Possession of hydrogen bombs ‘essential’ for India - Russian analysts

The Agni-5 (pictured above) may not be enough of a deterrent for India's foes. Source: Photoshot

The Agni-5 (pictured above) may not be enough of a deterrent for India's foes. Source: Photoshot

Russian strategic experts believe that India would become a centre of power in a multi-polar world if it possessed hydrogen bombs.

Possession of a hydrogen bomb is essential to India to improve its image as a global power and become one of the centres of power in a multi-polar world, Russian experts said in reaction to a report from US intelligence think tank. IHS Jane’s said that a nuclear centrifuge plant constructed in 1992 near Mysore could be channelled towards making of hydrogen bombs.

At the moment, Russia, USA, China, Britain and France possess hydrogen bombs. The very fact that the second most populated country in the world will be in possession of an H-bomb is nothing strange and surprising, according to Maj. Gen. Vladimir Dvorkin, retired judge of the International Security IMEMO.  “This prediction is likely to be true. In India, levels of development in the nuclear field are high enough,” Dvorkin says. “Especially in the field of peaceful nuclear energy, it collaborates with the U.S., which allows it access to new technologies. And this does not carry any additional security threats. India has long been a nuclear state. It keeps its nuclear capability to deter Pakistan, on one hand, and on the other, somehow counterbalance China. I do not see anything special about it, and nothing unusually new in defiance with respect to Pakistan and China.”

India officially proclaimed itself a nuclear weapons state after a series of tests in Rajasthan in 1998. Operation Shakti was held under the Government of Atal Bihari Vajpayee, when the Bharatiya Janata Party was in power.

According to Tatyana Shaumyan, expert at the Institute of Oriental Studies, Narendra Modi will try to preserve continuity of the party's policies on this issue. “This is necessary for the prestige of India. I do not foresee, at the moment, that threats have become acutely severe which traditionally exist for India's security,” Shaumyan says. “Especially, when the new government that has taken office, is trying to strengthen its relations with its neighbours and with China, where such a step has already been taken. Pakistan Prime Minister Nawaz Sharif was at the inauguration of Narendra Modi. This has happened for the first time in the existence of the two states. Hence the hydrogen bomb for India - is a question of national identity and significance. I do not feel it is that critical a response to threats of India’s security.”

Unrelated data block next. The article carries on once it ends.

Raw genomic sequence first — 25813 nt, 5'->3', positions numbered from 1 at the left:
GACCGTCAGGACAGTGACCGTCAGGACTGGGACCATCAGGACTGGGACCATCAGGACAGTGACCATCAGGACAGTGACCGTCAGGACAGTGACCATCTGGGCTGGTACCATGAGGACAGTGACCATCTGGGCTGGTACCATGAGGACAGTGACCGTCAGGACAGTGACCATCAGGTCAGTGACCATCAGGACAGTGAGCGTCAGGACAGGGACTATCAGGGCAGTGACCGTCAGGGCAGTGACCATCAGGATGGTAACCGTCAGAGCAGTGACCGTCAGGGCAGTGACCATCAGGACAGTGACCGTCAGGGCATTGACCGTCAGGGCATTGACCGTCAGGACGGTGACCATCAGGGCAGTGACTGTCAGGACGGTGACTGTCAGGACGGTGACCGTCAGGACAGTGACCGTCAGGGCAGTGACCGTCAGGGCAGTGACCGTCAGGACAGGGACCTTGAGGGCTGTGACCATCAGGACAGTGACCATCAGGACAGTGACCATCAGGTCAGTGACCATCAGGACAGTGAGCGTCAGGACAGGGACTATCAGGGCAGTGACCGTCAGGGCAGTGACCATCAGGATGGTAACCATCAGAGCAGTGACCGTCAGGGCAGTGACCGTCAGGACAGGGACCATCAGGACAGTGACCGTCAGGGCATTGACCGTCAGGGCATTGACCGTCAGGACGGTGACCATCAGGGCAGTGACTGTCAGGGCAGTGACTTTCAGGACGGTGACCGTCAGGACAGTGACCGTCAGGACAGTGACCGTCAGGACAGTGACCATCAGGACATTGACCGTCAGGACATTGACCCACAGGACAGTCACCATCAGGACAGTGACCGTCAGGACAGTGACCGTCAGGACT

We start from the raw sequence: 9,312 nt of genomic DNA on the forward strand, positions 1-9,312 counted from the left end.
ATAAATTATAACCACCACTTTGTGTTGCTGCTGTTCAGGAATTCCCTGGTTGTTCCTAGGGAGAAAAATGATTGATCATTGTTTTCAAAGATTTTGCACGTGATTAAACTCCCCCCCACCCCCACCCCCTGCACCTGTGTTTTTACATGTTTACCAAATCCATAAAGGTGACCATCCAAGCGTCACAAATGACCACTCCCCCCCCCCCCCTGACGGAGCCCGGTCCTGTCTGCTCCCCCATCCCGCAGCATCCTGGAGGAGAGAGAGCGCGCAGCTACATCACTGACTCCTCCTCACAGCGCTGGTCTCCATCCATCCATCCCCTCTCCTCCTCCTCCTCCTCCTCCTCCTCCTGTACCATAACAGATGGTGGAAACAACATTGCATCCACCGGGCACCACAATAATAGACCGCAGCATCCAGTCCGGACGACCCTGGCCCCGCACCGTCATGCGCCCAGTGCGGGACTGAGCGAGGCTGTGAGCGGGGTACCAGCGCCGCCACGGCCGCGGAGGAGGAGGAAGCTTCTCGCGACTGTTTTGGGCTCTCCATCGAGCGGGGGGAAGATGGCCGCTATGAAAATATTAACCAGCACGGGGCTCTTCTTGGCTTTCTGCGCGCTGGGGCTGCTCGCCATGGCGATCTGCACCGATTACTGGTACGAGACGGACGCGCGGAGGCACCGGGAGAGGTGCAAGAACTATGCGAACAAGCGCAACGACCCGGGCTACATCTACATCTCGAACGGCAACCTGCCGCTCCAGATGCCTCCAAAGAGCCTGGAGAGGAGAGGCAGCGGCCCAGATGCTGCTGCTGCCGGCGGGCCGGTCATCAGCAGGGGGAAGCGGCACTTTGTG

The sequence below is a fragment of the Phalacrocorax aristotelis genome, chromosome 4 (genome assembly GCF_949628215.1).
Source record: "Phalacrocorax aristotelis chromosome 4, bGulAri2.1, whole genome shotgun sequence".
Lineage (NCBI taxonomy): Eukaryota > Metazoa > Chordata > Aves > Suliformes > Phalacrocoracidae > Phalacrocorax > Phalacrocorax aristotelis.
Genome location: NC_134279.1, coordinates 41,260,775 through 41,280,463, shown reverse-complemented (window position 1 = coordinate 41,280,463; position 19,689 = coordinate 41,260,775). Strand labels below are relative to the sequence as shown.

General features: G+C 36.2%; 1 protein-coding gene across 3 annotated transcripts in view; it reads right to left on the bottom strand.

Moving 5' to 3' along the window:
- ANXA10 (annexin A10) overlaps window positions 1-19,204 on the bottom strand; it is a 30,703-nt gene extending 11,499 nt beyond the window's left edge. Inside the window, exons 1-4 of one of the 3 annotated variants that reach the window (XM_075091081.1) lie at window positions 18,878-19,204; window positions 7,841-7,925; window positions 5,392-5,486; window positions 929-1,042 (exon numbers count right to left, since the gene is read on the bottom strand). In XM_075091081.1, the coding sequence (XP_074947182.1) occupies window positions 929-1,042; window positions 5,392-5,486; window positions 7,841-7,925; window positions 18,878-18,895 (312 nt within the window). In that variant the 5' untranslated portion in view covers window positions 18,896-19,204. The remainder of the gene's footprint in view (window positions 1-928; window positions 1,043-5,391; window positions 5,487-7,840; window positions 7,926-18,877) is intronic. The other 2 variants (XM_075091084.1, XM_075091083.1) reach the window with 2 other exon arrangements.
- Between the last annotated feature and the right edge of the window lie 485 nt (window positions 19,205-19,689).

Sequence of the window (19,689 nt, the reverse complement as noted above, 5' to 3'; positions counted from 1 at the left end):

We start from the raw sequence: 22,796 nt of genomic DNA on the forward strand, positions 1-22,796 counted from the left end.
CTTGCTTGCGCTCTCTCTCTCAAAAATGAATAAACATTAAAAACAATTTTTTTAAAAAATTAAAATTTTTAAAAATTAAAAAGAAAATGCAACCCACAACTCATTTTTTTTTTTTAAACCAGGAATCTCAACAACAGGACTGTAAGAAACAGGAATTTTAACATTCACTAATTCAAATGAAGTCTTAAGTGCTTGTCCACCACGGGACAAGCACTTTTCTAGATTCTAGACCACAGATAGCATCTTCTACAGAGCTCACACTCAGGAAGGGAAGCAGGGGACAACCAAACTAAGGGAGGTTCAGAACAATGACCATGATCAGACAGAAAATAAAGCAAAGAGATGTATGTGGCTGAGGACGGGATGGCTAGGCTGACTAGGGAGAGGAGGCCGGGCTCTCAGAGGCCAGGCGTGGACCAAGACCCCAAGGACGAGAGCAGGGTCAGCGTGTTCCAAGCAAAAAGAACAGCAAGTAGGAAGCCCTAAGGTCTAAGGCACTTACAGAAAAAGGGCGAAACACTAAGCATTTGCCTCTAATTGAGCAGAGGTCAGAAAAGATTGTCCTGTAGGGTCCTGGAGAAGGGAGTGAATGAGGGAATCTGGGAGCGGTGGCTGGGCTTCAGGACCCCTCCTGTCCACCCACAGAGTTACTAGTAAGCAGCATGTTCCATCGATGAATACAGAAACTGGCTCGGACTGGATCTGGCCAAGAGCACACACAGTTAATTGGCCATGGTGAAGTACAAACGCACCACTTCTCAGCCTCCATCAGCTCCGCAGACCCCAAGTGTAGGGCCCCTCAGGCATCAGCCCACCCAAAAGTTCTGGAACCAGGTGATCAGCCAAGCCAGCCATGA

Konstantin Sivkov, first vice-president of the Academy of Geopolitical Problems, noted that in the near future, India will be capable of mastering all three ways of delivering nuclear warheads. That is via aircrafts, ballistic missiles and nuclear submarines.  “The world is heading towards an enhancement of military tensions and conflicts. Leveraging its nuclear potential, India wants to ensure its own security,” Sivkov says. “It is quite a legitimate aspiration of any country and an objective necessity of India. China is in possession of a thermonuclear bomb. The appearance of the hydrogen bomb in India could cause an explosion of indignation in the Chinese diplomacy and cause it to further develop its nuclear weapons. But China is on the way of almost openly being in conflict with the United States. It will continue building up its forces, including nuclear, not to compete with India, but with the United States.”

So far, China has not responded to findings of the report by IHS Jane’s. Pakistan has commented on it very guardedly. A representative of the ruling Pakistani Muslim League, said: “We do not want an arms race. This does not go in favour of both the countries.” In India itself, the report's findings are not being commented at all.

First published by the Voice of Russia.

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